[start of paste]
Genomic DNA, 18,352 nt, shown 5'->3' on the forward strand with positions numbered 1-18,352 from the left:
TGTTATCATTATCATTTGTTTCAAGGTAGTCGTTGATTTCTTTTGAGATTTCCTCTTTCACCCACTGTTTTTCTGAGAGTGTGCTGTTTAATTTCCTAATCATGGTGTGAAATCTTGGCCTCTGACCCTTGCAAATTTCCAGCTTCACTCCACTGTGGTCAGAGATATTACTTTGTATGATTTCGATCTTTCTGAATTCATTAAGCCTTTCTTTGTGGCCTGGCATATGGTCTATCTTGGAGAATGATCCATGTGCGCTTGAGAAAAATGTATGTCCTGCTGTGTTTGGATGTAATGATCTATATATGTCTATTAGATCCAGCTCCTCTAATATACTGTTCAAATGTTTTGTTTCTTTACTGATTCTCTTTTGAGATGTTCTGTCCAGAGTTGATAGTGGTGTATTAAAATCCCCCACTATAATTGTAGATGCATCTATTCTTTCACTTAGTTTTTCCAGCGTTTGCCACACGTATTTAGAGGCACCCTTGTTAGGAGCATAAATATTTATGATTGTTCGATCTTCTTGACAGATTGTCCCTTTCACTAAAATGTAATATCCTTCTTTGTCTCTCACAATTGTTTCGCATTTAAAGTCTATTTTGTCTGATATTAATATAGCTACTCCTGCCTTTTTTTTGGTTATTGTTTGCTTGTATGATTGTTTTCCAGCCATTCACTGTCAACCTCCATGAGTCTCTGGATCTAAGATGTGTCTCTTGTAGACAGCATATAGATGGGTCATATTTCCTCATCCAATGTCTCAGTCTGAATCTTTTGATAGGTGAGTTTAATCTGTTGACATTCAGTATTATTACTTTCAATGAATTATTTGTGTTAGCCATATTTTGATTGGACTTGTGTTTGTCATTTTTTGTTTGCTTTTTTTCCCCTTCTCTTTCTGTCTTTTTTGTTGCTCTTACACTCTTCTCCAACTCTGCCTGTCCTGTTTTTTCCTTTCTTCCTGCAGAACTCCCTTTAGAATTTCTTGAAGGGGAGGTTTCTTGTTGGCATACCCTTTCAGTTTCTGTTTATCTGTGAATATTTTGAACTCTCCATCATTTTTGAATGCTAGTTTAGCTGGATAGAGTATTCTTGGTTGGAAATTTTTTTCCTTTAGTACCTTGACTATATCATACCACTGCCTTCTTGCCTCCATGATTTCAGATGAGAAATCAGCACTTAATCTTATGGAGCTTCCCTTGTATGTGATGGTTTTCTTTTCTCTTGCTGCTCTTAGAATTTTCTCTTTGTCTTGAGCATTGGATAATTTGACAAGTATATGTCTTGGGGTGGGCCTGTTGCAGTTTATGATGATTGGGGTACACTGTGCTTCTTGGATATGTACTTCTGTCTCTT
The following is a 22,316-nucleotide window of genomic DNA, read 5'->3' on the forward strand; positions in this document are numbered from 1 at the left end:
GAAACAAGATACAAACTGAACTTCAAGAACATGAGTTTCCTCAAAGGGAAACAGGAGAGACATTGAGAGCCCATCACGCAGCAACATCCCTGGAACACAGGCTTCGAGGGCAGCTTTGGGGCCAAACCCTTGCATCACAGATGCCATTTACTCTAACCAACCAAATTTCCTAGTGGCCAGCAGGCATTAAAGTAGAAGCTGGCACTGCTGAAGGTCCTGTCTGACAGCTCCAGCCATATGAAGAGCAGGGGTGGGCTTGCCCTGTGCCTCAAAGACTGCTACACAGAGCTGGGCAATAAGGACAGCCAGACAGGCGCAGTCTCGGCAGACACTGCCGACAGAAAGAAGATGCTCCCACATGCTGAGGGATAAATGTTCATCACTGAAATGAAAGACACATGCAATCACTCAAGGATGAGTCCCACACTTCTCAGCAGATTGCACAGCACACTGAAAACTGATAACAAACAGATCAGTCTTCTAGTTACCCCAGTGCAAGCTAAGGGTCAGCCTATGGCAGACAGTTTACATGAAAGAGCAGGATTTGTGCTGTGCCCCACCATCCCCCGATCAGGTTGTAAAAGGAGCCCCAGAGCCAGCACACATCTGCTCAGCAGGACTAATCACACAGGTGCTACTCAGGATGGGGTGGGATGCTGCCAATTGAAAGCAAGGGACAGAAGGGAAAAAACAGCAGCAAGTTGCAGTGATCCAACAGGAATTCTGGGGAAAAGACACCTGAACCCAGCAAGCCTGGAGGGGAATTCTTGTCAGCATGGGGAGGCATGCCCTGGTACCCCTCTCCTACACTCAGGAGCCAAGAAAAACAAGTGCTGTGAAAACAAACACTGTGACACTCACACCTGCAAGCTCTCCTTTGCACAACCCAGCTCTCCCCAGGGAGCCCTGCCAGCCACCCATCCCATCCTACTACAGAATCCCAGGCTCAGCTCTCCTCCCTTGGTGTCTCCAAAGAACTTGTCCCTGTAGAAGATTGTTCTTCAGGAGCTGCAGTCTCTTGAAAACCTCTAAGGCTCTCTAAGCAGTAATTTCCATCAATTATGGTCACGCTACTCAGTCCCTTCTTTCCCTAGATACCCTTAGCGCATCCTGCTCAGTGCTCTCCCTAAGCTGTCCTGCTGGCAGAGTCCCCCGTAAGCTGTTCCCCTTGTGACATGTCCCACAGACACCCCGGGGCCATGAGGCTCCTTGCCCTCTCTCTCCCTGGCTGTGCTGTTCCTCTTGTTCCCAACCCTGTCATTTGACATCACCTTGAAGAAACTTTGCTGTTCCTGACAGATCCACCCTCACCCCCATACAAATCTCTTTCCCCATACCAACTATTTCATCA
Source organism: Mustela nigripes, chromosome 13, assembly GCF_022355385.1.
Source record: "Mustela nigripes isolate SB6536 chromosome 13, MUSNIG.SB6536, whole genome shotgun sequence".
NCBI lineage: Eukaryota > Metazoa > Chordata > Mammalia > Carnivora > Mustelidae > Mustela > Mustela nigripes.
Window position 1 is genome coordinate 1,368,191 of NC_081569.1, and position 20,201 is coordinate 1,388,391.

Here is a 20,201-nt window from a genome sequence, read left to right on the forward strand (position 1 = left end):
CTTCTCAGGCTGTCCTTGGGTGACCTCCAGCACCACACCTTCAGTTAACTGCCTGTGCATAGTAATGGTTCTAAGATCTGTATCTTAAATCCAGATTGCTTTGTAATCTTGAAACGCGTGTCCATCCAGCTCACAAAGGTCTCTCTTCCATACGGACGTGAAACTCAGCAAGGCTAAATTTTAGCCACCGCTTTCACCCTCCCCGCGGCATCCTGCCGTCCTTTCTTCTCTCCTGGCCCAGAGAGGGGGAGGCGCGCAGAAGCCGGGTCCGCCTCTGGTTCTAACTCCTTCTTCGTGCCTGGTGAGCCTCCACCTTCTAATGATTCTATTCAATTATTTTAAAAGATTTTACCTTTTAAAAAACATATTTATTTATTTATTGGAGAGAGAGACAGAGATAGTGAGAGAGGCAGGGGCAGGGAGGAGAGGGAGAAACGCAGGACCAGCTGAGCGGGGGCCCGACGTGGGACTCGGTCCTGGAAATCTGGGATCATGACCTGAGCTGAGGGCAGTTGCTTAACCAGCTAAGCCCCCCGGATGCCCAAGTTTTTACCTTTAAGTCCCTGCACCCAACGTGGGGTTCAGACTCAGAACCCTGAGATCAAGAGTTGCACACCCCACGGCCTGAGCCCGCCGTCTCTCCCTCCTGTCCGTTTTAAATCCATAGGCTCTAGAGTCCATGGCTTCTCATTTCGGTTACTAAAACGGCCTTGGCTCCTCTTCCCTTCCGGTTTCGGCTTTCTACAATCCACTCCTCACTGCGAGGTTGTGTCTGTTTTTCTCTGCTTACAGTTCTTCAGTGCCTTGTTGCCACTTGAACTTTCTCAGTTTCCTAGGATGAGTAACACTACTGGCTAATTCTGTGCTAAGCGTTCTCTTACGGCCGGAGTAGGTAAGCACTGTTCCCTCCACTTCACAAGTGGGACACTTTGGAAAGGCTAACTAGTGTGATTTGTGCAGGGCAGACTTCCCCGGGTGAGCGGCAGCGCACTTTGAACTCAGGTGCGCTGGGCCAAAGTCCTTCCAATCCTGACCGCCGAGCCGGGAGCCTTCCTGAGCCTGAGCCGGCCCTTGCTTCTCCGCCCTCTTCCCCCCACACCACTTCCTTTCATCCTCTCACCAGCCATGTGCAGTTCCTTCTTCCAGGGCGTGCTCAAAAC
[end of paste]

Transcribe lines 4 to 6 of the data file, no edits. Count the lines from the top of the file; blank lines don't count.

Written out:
GAAACAAGATACAAACTGAACTTCAAGAACATGAGTTTCCTCAAAGGGAAACAGGAGAGACATTGAGAGCCCATCACGCAGCAACATCCCTGGAACACAGGCTTCGAGGGCAGCTTTGGGGCCAAACCCTTGCATCACAGATGCCATTTACTCTAACCAACCAAATTTCCTAGTGGCCAGCAGGCATTAAAGTAGAAGCTGGCACTGCTGAAGGTCCTGTCTGACAGCTCCAGCCATATGAAGAGCAGGGGTGGGCTTGCCCTGTGCCTCAAAGACTGCTACACAGAGCTGGGCAATAAGGACAGCCAGACAGGCGCAGTCTCGGCAGACACTGCCGACAGAAAGAAGATGCTCCCACATGCTGAGGGATAAATGTTCATCACTGAAATGAAAGACACATGCAATCACTCAAGGATGAGTCCCACACTTCTCAGCAGATTGCACAGCACACTGAAAACTGATAACAAACAGATCAGTCTTCTAGTTACCCCAGTGCAAGCTAAGGGTCAGCCTATGGCAGACAGTTTACATGAAAGAGCAGGATTTGTGCTGTGCCCCACCATCCCCCGATCAGGTTGTAAAAGGAGCCCCAGAGCCAGCACACATCTGCTCAGCAGGACTAATCACACAGGTGCTACTCAGGATGGGGTGGGATGCTGCCAATTGAAAGCAAGGGACAGAAGGGAAAAAACAGCAGCAAGTTGCAGTGATCCAACAGGAATTCTGGGGAAAAGACACCTGAACCCAGCAAGCCTGGAGGGGAATTCTTGTCAGCATGGGGAGGCATGCCCTGGTACCCCTCTCCTACACTCAGGAGCCAAGAAAAACAAGTGCTGTGAAAACAAACACTGTGACACTCACACCTGCAAGCTCTCCTTTGCACAACCCAGCTCTCCCCAGGGAGCCCTGCCAGCCACCCATCCCATCCTACTACAGAATCCCAGGCTCAGCTCTCCTCCCTTGGTGTCTCCAAAGAACTTGTCCCTGTAGAAGATTGTTCTTCAGGAGCTGCAGTCTCTTGAAAACCTCTAAGGCTCTCTAAGCAGTAATTTCCATCAATTATGGTCACGCTACTCAGTCCCTTCTTTCCCTAGATACCCTTAGCGCATCCTGCTCAGTGCTCTCCCTAAGCTGTCCTGCTGGCAGAGTCCCCCGTAAGCTGTTCCCCTTGTGACATGTCCCACAGACACCCCGGGGCCATGAGGCTCCTTGCCCTCTCTCTCCCTGGCTGTGCTGTTCCTCTTGTTCCCAACCCTGTCATTTGACATCACCTTGAAGAAACTTTGCTGTTCCTGACAGATCCACCCTCACCCCCATACAAATCTCTTTCCCCATACCAACTATTTCATCA
Source organism: Mustela nigripes, chromosome 13, assembly GCF_022355385.1.
Source record: "Mustela nigripes isolate SB6536 chromosome 13, MUSNIG.SB6536, whole genome shotgun sequence".